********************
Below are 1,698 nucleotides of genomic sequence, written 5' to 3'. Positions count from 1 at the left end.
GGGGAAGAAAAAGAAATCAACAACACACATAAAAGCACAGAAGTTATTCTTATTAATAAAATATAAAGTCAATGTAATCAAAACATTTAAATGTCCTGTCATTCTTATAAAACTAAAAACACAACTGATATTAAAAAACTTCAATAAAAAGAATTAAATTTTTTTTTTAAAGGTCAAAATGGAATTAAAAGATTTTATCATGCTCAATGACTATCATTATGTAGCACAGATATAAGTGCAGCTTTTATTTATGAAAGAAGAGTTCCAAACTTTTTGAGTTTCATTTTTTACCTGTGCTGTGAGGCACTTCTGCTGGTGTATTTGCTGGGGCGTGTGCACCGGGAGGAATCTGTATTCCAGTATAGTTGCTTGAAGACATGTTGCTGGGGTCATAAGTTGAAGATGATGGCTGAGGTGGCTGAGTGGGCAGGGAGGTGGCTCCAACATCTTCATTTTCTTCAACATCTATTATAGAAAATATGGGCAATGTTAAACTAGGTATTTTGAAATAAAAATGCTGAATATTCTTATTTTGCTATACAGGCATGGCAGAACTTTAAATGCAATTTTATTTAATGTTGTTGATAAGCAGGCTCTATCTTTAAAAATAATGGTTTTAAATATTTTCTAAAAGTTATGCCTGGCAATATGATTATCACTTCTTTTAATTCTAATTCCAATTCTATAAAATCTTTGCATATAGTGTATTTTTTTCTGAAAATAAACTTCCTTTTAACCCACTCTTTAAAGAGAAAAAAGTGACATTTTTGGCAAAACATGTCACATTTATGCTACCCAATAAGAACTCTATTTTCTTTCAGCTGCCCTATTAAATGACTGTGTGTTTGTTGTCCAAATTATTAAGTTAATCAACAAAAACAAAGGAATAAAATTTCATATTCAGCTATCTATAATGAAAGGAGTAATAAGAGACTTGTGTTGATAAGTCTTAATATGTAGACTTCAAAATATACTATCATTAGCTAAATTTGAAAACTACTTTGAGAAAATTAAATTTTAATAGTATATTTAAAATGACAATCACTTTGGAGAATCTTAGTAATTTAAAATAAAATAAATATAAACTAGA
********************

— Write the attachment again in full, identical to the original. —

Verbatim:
Below are 1,698 nucleotides of genomic sequence, written 5' to 3'. Positions count from 1 at the left end.
GGGGAAGAAAAAGAAATCAACAACACACATAAAAGCACAGAAGTTATTCTTATTAATAAAATATAAAGTCAATGTAATCAAAACATTTAAATGTCCTGTCATTCTTATAAAACTAAAAACACAACTGATATTAAAAAACTTCAATAAAAAGAATTAAATTTTTTTTTTAAAGGTCAAAATGGAATTAAAAGATTTTATCATGCTCAATGACTATCATTATGTAGCACAGATATAAGTGCAGCTTTTATTTATGAAAGAAGAGTTCCAAACTTTTTGAGTTTCATTTTTTACCTGTGCTGTGAGGCACTTCTGCTGGTGTATTTGCTGGGGCGTGTGCACCGGGAGGAATCTGTATTCCAGTATAGTTGCTTGAAGACATGTTGCTGGGGTCATAAGTTGAAGATGATGGCTGAGGTGGCTGAGTGGGCAGGGAGGTGGCTCCAACATCTTCATTTTCTTCAACATCTATTATAGAAAATATGGGCAATGTTAAACTAGGTATTTTGAAATAAAAATGCTGAATATTCTTATTTTGCTATACAGGCATGGCAGAACTTTAAATGCAATTTTATTTAATGTTGTTGATAAGCAGGCTCTATCTTTAAAAATAATGGTTTTAAATATTTTCTAAAAGTTATGCCTGGCAATATGATTATCACTTCTTTTAATTCTAATTCCAATTCTATAAAATCTTTGCATATAGTGTATTTTTTTCTGAAAATAAACTTCCTTTTAACCCACTCTTTAAAGAGAAAAAAGTGACATTTTTGGCAAAACATGTCACATTTATGCTACCCAATAAGAACTCTATTTTCTTTCAGCTGCCCTATTAAATGACTGTGTGTTTGTTGTCCAAATTATTAAGTTAATCAACAAAAACAAAGGAATAAAATTTCATATTCAGCTATCTATAATGAAAGGAGTAATAAGAGACTTGTGTTGATAAGTCTTAATATGTAGACTTCAAAATATACTATCATTAGCTAAATTTGAAAACTACTTTGAGAAAATTAAATTTTAATAGTATATTTAAAATGACAATCACTTTGGAGAATCTTAGTAATTTAAAATAAAATAAATATAAACTAGA